Tag Archives: Old Town
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Thun

Thun is a small city of about 45,000 residents.  The area of what is now Thun was inhabited since the Neolithic age mid 300 BC. Like most Europe and Switzerland it was conquered by Rome in 58BC.  In 1819 a Military School was founded in the city, which later developed into the main military school in […]

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Lausanne Cathedral

The construction of the  Cathedral of Notre Dame of Lausanne began as early as 1170 by an original unknown master mason. Twenty years later another master mason restarted construction until 1215. Finally a third engineer, Jean Cotereel, completed the majority of the existing cathedral including a porch, and two towers, one of which is the current […]

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Lausanne

The city is situated on the shores of Lake Geneva, 62 kilometres northeast of Geneva. Lausanne has a population  of 146,372, making it the fourth largest city in Switzerland. Lausanne is a focus of international sport, hosting the International Olympic Committee, which recognizes the city as the “Olympic Capital”. Since 1994 the Court of Arbitration for Sport and some 55 international sport associations […]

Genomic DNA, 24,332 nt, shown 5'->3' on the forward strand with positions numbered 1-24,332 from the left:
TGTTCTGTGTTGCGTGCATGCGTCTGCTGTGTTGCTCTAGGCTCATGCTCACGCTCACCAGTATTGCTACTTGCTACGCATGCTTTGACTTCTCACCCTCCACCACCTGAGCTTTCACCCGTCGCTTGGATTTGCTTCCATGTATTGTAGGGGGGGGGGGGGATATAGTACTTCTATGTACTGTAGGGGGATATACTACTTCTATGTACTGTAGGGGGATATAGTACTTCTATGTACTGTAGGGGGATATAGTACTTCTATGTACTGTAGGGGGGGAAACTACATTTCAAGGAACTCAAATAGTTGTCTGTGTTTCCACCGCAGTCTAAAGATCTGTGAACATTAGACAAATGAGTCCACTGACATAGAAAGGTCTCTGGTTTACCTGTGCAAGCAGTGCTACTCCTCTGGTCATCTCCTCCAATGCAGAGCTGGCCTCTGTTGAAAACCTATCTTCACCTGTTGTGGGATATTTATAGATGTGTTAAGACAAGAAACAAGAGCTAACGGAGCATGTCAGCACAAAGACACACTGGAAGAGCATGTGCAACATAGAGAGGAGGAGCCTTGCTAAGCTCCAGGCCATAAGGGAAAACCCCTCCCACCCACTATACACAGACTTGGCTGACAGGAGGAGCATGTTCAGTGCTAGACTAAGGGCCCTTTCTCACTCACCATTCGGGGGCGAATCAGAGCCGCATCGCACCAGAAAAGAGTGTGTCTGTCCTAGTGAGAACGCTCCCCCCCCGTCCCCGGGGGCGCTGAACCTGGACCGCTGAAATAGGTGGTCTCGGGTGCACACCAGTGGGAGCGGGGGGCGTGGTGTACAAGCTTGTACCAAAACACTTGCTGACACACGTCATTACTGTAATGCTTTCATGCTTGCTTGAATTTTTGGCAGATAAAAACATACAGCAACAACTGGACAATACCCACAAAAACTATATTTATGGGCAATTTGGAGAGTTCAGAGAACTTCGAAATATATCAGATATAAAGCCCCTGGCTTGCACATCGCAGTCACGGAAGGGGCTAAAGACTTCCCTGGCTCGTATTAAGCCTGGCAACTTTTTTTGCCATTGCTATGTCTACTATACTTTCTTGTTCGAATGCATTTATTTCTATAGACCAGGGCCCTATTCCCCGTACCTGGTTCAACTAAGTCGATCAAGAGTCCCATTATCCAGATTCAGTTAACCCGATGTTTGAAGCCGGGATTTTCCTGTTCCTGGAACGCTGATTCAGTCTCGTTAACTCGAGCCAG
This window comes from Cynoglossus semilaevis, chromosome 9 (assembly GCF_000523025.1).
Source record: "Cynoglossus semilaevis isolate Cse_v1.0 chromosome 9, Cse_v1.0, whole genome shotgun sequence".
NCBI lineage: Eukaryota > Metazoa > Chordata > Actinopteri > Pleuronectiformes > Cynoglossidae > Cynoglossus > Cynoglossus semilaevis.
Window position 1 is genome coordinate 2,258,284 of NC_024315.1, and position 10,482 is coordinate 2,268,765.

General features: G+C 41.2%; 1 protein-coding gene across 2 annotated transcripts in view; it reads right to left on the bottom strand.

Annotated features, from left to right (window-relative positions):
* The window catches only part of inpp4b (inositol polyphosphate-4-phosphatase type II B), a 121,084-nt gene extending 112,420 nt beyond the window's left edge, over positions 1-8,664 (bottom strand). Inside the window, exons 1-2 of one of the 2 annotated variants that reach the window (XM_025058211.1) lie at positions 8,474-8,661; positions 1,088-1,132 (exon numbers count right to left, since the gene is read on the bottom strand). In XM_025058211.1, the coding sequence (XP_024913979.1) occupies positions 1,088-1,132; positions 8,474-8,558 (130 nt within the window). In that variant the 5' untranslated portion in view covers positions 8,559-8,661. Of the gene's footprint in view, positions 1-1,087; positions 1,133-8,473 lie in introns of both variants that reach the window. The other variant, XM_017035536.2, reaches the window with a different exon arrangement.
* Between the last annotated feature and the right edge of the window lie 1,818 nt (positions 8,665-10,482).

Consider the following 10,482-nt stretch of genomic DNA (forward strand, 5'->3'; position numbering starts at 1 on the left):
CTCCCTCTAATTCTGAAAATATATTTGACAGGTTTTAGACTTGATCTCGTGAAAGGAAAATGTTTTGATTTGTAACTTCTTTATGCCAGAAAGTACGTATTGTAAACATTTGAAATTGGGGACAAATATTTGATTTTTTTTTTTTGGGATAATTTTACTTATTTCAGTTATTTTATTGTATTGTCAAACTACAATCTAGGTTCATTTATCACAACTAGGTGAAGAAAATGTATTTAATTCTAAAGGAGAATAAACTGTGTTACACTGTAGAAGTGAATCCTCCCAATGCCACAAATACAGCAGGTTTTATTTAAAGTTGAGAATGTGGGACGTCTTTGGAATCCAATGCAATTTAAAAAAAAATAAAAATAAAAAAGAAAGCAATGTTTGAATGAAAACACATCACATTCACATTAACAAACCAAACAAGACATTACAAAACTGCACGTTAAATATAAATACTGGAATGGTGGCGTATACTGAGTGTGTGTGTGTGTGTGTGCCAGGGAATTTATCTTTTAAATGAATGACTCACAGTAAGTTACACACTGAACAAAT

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Fribourg Cathedral

The Gothic Cathedral of St. Nicholas in Fribourg  dominates the centre of the medieval town. The main church was started in 1283 and completed by 1430. The tower was completed in 1490. It is 76 metres tall and houses 11 bells.  Originally a parish church, in 1945 it became the cathedral of the Roman Catholic Diocese of Lausanne, Geneva […]

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Fribourg